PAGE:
COVID-19 , Neuromyelitis Optica , Adult , Aquaporin 4 , Female , Humans , Neuromyelitis Optica/drug therapy , Neuromyelitis Optica/epidemiology , Retrospective Studies , Rituximab , SARS-CoV-2 , Young Adult
JAMA Neurol ; 77(9): 1079-1088, 2020 09 01.
Article in English | MEDLINE | ID: covidwho-616243


Importance: Risk factors associated with the severity of coronavirus disease 2019 (COVID-19) in patients with multiple sclerosis (MS) are unknown. Disease-modifying therapies (DMTs) may modify the risk of developing a severe COVID-19 infection, beside identified risk factors such as age and comorbidities. Objective: To describe the clinical characteristics and outcomes in patients with MS and COVID-19 and identify factors associated with COVID-19 severity. Design, Setting, and Participants: The Covisep registry is a multicenter, retrospective, observational cohort study conducted in MS expert centers and general hospitals and with neurologists collaborating with MS expert centers and members of the Société Francophone de la Sclérose en Plaques. The study included patients with MS presenting with a confirmed or highly suspected diagnosis of COVID-19 between March 1, 2020, and May 21, 2020. Exposures: COVID-19 diagnosed with a polymerase chain reaction test on a nasopharyngeal swab, thoracic computed tomography, or typical symptoms. Main Outcomes and Measures: The main outcome was COVID-19 severity assessed on a 7-point ordinal scale (ranging from 1 [not hospitalized with no limitations on activities] to 7 [death]) with a cutoff at 3 (hospitalized and not requiring supplemental oxygen). We collected demographics, neurological history, Expanded Disability Severity Scale score (EDSS; ranging from 0 to 10, with cutoffs at 3 and 6), comorbidities, COVID-19 characteristics, and outcomes. Univariate and multivariate logistic regression models were used to estimate the association of collected variables with COVID-19 outcomes. Results: A total of 347 patients (mean [SD] age, 44.6 [12.8] years, 249 women; mean [SD] disease duration, 13.5 [10.0] years) were analyzed. Seventy-three patients (21.0%) had a COVID-19 severity score of 3 or more, and 12 patients (3.5%) died of COVID-19. The median EDSS was 2.0 (range, 0-9.5), and 284 patients (81.8%) were receiving DMT. There was a higher proportion of patients with a COVID-19 severity score of 3 or more among patients with no DMT relative to patients receiving DMTs (46.0% vs 15.5%; P < .001). Multivariate logistic regression models determined that age (odds ratio per 10 years: 1.9 [95% CI, 1.4-2.5]), EDSS (OR for EDSS ≥6, 6.3 [95% CI. 2.8-14.4]), and obesity (OR, 3.0 [95% CI, 1.0-8.7]) were independent risk factors for a COVID-19 severity score of 3 or more (indicating hospitalization or higher severity). The EDSS was associated with the highest variability of COVID-19 severe outcome (R2, 0.2), followed by age (R2, 0.06) and obesity (R2, 0.01). Conclusions and Relevance: In this registry-based cohort study of patients with MS, age, EDSS, and obesity were independent risk factors for severe COVID-19; there was no association found between DMTs exposure and COVID-19 severity. The identification of these risk factors should provide the rationale for an individual strategy regarding clinical management of patients with MS during the COVID-19 pandemic.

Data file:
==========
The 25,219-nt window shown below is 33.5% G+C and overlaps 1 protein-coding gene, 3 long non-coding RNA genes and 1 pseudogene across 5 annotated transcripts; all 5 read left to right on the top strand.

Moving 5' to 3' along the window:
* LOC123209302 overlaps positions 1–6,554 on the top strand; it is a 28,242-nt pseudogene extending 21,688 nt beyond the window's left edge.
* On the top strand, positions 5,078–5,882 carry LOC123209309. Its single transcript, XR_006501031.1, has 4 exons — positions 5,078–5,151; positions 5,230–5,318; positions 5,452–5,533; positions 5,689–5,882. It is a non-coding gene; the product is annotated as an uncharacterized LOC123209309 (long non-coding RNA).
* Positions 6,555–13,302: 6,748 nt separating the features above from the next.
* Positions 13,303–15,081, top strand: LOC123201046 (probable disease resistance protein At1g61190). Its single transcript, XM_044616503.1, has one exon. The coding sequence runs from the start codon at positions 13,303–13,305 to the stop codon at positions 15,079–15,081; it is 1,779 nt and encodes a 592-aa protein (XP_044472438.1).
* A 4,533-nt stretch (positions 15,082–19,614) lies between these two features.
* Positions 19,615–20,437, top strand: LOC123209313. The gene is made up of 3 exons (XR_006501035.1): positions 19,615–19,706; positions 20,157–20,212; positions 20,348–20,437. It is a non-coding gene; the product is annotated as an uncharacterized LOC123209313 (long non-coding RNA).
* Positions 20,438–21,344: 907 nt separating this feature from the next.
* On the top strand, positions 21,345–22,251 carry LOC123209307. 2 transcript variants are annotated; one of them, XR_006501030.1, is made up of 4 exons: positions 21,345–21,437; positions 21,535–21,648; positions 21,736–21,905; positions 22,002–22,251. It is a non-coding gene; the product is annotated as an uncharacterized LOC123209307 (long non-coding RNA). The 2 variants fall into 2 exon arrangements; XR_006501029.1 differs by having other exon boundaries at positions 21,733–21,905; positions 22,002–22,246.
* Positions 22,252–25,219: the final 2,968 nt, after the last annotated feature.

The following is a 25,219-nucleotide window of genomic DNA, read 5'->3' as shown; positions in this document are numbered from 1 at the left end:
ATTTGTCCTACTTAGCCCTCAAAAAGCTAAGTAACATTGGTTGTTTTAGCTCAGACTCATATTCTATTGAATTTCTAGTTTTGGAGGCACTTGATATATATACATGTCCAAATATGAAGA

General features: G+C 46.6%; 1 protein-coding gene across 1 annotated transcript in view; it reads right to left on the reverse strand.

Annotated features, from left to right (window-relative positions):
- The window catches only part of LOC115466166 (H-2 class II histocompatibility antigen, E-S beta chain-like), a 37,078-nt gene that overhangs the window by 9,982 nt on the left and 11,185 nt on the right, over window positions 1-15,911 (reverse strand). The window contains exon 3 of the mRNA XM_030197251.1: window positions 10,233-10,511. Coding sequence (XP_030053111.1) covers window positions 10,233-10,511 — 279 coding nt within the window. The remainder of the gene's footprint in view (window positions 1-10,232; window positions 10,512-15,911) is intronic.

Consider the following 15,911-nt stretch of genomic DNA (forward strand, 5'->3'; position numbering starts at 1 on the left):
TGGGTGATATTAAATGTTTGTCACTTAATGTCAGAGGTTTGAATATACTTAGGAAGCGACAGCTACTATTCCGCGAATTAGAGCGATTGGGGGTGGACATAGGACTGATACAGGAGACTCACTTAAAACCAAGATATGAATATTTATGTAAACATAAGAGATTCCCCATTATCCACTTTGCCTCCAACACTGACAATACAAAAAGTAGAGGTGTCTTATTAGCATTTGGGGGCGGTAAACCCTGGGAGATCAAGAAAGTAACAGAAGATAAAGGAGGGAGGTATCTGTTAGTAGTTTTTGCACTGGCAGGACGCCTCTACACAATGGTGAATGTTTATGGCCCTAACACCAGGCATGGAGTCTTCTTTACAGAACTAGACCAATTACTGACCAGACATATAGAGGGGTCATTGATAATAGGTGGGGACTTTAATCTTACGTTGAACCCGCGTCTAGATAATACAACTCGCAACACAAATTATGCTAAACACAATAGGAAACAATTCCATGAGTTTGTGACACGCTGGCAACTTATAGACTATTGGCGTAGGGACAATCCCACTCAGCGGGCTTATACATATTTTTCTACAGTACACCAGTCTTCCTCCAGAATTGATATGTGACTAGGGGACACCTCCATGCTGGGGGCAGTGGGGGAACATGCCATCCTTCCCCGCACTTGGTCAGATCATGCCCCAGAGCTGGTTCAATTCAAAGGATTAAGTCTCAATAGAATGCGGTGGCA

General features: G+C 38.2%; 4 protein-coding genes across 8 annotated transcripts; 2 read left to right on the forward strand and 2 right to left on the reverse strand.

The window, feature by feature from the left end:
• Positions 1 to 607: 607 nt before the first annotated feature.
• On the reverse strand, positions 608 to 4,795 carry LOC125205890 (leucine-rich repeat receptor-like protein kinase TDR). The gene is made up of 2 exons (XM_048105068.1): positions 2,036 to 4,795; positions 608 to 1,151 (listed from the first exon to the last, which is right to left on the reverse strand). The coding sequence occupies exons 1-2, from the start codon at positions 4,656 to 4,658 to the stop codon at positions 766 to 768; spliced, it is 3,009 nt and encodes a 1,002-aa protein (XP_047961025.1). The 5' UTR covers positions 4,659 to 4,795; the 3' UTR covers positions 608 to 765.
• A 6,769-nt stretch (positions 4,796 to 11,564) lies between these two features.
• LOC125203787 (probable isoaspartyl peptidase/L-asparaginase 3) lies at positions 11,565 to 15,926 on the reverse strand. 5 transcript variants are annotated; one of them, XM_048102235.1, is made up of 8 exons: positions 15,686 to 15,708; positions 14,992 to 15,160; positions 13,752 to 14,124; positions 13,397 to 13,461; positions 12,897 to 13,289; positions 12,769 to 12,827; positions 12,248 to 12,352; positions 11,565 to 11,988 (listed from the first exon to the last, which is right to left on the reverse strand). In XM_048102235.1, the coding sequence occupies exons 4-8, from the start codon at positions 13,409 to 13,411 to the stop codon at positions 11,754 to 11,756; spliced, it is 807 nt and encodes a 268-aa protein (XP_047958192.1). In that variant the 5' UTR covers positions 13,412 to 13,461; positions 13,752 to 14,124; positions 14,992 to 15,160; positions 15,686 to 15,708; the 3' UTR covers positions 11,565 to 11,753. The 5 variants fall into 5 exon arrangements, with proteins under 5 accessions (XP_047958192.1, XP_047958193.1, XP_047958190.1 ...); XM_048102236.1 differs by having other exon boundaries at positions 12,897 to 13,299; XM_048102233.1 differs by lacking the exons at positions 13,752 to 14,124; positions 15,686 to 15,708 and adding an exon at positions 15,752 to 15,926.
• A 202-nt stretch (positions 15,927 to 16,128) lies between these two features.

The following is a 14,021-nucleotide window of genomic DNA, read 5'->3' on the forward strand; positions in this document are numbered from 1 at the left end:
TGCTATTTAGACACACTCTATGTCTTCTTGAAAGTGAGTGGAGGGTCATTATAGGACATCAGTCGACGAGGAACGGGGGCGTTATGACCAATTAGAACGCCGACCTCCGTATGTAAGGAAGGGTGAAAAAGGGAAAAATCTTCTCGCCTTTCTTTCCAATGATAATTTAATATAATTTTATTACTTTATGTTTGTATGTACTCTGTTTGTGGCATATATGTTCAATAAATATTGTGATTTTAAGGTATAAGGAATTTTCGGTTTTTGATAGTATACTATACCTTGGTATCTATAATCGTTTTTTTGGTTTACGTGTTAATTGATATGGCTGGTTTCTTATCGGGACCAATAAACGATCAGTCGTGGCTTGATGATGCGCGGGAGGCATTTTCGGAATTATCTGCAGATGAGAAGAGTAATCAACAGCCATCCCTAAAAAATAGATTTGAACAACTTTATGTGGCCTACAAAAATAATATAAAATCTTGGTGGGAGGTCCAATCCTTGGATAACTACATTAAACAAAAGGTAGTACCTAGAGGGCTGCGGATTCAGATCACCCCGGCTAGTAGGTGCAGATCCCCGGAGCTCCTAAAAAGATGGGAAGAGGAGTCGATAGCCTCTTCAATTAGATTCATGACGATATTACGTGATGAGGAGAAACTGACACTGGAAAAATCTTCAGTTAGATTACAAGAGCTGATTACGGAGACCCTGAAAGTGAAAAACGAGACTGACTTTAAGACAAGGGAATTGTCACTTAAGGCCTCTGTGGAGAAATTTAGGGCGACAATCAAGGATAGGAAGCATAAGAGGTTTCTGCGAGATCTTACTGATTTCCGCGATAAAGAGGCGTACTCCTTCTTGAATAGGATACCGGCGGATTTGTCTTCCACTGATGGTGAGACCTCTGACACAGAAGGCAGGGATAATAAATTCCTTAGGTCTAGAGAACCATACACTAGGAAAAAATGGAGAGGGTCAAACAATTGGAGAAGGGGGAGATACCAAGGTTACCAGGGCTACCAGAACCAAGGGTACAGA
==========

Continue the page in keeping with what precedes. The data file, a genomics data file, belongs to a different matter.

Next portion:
Betacoronavirus , Coronavirus Infections/epidemiology , Coronavirus Infections/therapy , Multiple Sclerosis/epidemiology , Multiple Sclerosis/therapy , Pneumonia, Viral/epidemiology , Pneumonia, Viral/therapy , Adult , COVID-19 , Cohort Studies , Female , France/epidemiology , Humans , Male , Middle Aged , Pandemics , Registries , Retrospective Studies , SARS-CoV-2 , Treatment Outcome